The Importance of Friendship

The Importance of Friendship

The Importance of Friendship


When I was in my first week of high school, I met the girl who would be my best friend. We had been given the task of collecting books from the office for our English class, and, delighted by being released from the classroom, we smiled at each other as we slowly walked through the dull brown corridors. 


This girl would eventually be the one who I would miss most during holiday time, the one who I would chat to for hours on the phone about anything and everything, the one who I would confide dreams and frustrations to, the one who would stand by my side when I got married to my (now) husband.


Who is your best friend?

Where did you meet them? 

What impact have they had on your life?


The people we surround ourselves with impact us the most. It’s often said, or written on cute cards and shiny plaques, that ‘friends are the family we choose for ourselves’. -Who is your chosen family? How do they encourage you? How do they make you laugh? How do they help you? For we all need help! 


Through the unprecedented activities, or rather – restrictions – of this year, it has been amazing to see how people have been motivated to help others. Neighbours said hello to each, perhaps for the first time in years. Shop assistants have frantically scurried around their stores gathering items for home deliveries. Religious communities have transformed their services to be able to support and communicate with people through online methods. Volunteers have dropped off shopping and said hello to isolated individuals through their front window. An unending amount of video messages, photos, postcards, letters, and texts have been sent to check in on each other. And countless rainbows have been drawn, painted or coloured to remind us all to hope. For most of us in Europe, there has not been such an outpouring of friendship and support in living memory.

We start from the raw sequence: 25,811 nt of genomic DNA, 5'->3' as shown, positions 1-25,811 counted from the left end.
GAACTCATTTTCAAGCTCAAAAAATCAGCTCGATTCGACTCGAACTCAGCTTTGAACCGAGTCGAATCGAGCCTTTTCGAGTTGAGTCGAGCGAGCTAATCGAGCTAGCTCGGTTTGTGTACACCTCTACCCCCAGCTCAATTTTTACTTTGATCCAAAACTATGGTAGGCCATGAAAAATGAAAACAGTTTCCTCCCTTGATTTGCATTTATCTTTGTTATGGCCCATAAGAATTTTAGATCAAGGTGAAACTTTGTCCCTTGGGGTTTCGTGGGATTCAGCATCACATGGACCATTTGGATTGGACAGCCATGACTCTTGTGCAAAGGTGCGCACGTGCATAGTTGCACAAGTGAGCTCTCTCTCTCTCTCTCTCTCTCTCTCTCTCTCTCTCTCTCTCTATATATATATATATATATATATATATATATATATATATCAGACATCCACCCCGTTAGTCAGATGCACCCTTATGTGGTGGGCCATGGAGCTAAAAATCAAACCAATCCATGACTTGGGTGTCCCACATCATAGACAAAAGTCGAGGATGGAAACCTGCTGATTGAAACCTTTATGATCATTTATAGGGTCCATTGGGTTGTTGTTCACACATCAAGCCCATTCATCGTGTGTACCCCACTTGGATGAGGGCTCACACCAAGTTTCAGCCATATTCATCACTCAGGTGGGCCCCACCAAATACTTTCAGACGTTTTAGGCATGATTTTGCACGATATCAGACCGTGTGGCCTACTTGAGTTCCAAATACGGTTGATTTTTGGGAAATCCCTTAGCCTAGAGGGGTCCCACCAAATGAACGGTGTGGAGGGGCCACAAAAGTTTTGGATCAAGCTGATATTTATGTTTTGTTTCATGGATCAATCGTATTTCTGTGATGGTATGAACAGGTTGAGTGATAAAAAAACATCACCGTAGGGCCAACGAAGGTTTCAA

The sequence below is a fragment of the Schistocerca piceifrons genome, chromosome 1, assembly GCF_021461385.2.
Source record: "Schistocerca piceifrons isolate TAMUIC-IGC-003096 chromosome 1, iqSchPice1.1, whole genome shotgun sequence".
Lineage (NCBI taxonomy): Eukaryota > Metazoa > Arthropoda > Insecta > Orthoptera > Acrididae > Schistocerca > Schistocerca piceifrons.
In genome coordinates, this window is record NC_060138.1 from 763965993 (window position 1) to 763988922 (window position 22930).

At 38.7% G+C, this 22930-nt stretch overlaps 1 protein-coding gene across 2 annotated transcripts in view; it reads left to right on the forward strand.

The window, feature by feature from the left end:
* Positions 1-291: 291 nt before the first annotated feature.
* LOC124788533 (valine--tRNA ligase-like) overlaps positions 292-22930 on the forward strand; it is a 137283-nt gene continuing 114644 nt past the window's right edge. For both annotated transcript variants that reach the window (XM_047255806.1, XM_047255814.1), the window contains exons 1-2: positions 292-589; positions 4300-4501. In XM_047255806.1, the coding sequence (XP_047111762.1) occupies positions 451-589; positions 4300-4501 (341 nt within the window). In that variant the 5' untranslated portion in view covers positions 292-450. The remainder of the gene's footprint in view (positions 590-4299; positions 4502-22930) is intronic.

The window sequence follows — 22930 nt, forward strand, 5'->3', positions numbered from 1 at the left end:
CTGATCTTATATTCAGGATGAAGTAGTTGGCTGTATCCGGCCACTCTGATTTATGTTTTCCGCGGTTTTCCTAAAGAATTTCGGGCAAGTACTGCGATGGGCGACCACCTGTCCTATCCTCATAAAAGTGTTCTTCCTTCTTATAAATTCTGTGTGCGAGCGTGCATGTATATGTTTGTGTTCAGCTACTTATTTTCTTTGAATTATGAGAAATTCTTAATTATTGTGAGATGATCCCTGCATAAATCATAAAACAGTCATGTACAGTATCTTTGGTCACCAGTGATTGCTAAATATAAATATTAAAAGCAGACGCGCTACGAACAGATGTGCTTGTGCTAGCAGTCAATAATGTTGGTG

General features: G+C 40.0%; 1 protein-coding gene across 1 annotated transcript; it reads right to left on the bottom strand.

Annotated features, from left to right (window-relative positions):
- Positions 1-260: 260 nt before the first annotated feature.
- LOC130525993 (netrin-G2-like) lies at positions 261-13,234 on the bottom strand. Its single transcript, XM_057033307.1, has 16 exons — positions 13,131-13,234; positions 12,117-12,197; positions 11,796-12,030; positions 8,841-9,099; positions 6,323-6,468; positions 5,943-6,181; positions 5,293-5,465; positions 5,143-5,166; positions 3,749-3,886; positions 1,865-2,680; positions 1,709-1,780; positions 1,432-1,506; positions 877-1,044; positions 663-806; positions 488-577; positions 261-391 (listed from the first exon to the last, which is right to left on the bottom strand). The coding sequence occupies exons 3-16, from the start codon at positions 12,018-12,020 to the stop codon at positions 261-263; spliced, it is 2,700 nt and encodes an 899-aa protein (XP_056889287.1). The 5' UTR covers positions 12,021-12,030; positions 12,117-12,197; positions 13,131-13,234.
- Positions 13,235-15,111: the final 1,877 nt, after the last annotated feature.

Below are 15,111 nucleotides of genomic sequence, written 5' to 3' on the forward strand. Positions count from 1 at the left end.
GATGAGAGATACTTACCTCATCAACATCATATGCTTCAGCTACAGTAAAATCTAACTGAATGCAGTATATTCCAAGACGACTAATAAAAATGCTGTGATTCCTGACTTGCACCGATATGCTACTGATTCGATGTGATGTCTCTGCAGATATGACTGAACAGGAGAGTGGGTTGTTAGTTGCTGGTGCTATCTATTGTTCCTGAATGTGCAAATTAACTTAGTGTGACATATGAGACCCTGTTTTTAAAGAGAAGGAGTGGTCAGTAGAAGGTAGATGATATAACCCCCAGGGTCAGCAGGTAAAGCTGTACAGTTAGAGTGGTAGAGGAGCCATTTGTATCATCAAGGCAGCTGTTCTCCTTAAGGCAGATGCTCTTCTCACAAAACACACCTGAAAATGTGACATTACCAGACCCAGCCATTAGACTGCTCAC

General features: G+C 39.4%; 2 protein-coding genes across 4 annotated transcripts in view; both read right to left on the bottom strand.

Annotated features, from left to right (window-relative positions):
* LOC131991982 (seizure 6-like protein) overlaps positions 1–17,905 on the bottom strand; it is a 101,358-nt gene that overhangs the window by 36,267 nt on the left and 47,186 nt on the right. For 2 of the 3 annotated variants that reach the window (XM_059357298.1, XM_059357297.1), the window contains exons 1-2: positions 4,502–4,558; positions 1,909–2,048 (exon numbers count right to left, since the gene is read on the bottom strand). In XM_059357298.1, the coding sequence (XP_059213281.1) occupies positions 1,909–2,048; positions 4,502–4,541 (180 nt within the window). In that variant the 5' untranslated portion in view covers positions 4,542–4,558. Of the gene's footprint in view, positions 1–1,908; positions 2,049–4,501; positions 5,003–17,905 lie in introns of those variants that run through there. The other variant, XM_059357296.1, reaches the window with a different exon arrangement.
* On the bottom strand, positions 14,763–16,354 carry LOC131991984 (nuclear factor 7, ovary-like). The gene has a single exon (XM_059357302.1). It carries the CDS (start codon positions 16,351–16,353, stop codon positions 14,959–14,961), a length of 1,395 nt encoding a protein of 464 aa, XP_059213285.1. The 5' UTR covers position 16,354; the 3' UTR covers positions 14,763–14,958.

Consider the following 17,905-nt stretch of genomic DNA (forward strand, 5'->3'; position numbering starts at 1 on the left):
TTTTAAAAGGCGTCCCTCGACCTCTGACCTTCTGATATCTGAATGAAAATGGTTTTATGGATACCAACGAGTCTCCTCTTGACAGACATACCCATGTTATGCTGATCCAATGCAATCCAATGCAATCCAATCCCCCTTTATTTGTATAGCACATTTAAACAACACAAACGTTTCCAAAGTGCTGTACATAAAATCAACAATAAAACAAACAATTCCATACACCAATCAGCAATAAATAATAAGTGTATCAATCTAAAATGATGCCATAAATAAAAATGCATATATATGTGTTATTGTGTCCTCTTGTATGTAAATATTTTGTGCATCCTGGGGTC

”Friends are the rare people who ask how you are and then wait to hear the answer.” – Ed Cunningham

It is important to have a person, or people, who genuinely listen to you and care for you. There are times when we need to vent those things which annoy or worry us, or make us sad. There are times when we feel such happiness that we want to share that wonderful feeling with someone! Who do you have to share life with? 


Why do we care so much? Why is friendship so important to us? Perhaps because it’s part of being human. We are made for community – to have others in our lives. There are few in this world who can survive solo – no matter how introverted we are.


The concept of ‘friend’ has changed somewhat since the dawning of social media sites such as Facebook. A ‘friend’ can now be someone who you went to school with 15 years ago, your mother’s hair dresser’s sister, that girl you met once in a pub sometime last year, or a current influencer for beauty, fashion or music. We long for friendships, for a connection to others. Often huge numbers of friends on social media is a quick way to be brought into a community. However, there are plenty who say from experience that a friendship is not made up of how many ‘likes’/retweets/thumbs-up/etc you get. What do you think makes someone your friend?


I don’t know if you realised, but International Friendship Day was on 30th July. What a great way to be reminded of the people in our lives who care for us, who make us laugh, who are also willing to kindly say if they think we are wrong on something! Someone has said, ‘Don’t take criticism from someone who you wouldn’t also go to for advice.” Who do you turn to when you need advice?


I recently sent a card to my friend, along with a nice bar of chocolate. It’s my tiny way to show her support and ongoing friendship, though now our lives have greatly changed since that first week in high school. We don’t see each other in person very often, but we still smile when we are together. We still share our dreams and frustrations, still chat for hours, ready to stand by each other no matter what. 


”Friendship is the only cement that will hold the world together” (Woodrow Wilson).